‘The badgers have moved the goalposts’: Why Owen Paterson must wish he could join them, six feet underground

Targeted animals wreak havoc on the Evironment Secretary’s key programme – but he still calls six-week cull ‘a success’ 

A A A

It’s foxes rather than badgers that are best known for their cunning. The Environment Secretary may feel the dictionary of English idioms needs to be updated, however, after Owen Paterson said the sneaky black and white creatures had “moved the goalposts” and undermined a pilot cull of the animals.

While the phrase is common in political parlance when searching for excuses or scapegoats, using it to accuse a furry opponent of causing problems for a key Government policy appears to be a first.

Mr Paterson made the comment after he declared the six-week cull in Somerset a success – despite marksmen killing only 850, or 40 per cent, of the 2,100 badgers originally targeted and asking for a three-week extension to complete the job.

His attempts to describe the results as an achievement led to an interviewer suggesting that he had “moving the goalposts on all fronts”.

“No, that’s not right at all, the badgers have moved the goalposts,” Mr Paterson told the BBC in reply. “You’re dealing with wild animals. It is a wild animal subject to the vagaries of the weather, disease and breeding patterns.”

If Mr Paterson’s claims are correct, however, the badgers’ victory over Whitehall would be a pyrrhic one. The Department for the Environment, Food and Rural Affairs argues that the reason why fewer of the animals have been shot than expected is because so many of them have already died – due to a combination of bovine tuberculosis and the cold winter weather reducing the availability of food, significantly curbing the badger population over the past year,

Mr Paterson said that because the badger population was so much smaller than previously thought, the cull had actually succeeded in killing 59 per cent of the animals in the zone.

However, Professor Sir Patrick Bateson, president of the Zoological Society of London, said: “The government really is moving the goalposts... It is absolutely a mess and it’s interesting that Defra is changing the rules.”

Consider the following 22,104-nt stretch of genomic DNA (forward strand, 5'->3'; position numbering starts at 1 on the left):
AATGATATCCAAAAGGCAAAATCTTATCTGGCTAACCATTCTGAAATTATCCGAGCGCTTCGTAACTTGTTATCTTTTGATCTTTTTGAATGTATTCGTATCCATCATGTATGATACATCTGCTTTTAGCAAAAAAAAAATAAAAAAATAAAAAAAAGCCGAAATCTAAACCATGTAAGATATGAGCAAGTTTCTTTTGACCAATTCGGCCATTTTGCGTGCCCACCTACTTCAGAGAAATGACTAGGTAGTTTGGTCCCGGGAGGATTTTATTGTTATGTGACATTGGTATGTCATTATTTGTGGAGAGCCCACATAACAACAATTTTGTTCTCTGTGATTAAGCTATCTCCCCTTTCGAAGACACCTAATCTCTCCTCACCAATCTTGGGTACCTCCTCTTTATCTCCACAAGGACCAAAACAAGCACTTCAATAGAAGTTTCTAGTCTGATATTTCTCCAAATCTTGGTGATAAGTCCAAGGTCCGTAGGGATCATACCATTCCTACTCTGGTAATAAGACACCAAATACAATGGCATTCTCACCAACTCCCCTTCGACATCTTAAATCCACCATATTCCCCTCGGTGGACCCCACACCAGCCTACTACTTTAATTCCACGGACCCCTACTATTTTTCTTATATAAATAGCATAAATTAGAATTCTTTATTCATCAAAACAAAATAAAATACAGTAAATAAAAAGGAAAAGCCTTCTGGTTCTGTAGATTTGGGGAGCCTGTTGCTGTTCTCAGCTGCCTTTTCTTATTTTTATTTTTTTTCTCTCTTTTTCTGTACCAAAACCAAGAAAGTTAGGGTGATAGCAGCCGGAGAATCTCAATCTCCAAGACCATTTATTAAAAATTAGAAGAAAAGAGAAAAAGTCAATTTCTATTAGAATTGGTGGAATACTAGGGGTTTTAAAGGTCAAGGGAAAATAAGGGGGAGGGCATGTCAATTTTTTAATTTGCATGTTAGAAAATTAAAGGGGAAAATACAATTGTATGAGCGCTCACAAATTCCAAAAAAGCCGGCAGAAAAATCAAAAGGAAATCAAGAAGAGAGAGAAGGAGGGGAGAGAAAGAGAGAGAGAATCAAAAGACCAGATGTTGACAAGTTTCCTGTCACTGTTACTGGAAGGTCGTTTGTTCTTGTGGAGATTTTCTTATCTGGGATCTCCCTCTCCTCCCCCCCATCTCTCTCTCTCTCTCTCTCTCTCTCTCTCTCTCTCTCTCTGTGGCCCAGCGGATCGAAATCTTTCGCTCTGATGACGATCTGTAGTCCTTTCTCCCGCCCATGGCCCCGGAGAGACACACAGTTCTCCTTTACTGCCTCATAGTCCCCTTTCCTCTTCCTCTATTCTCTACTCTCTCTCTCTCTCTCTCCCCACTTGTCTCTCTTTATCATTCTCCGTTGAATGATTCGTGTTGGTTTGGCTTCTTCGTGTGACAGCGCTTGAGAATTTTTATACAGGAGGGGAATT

This would not be the first time that badgers have wreaked havoc for Mr Paterson’s plans – and some wags might suggest they have been more successful than his political or envionrmental opponents. His claim that the badger population was much smaller than previously thought comes just a year after he postponed the badger cull by around nine months to this summer after finding badger numbers were higher than expected.

He said at the time that it would be wrong to embark upon a badger cull at that point because the bigger-than-expected population would make it difficult to hit the 70 per cent target before the start of the winter.

Although the delayed cull fell short of that aim nevertheless, Mr Paterson seemed quite pleased, pointing out that the government’s chief veterinary officer, Nigel Gibbens, “has advised that the 60 per cent reduction this year will deliver clear disease benefits as part of a 4-year cull”.

Still, hitting the original target would be even better, Mr Paterson mused. “The advice of the CVO [chief veterinary officer] is that further increasing the number of badgers culled would improve those benefits even further and enable them to accrue earlier,” he said.

Given his knowledge of the fluctuations in badger populations, some experts expressed surprise that Mr Paterson proceeded with the badger cull on 1 September. This was before he knew the results of the latest population estimate, which were only finalised last week, just days before the cull was due to end.

A Defra spokesman said the independent panel of experts convened to advise the government on the cull had recommended that they take the latest badger census as close to the start of the cull as possible to ensure the most up-to-date figures.

The Defra spokesman added that it would not have been possible to wipe out the entire local badger population by a mistake because the cull was carried out on only 70 per cent of the culling zone.

News
Disruption at Waterloo after a person was hit by a train
newsCancellations and disrupted service after person hit by train
Arts and Entertainment
music
Arts and Entertainment
The almost deserted Liverpool Echo Arena on Monday
tvCan X Factor last in the face of plummeting numbers auditioning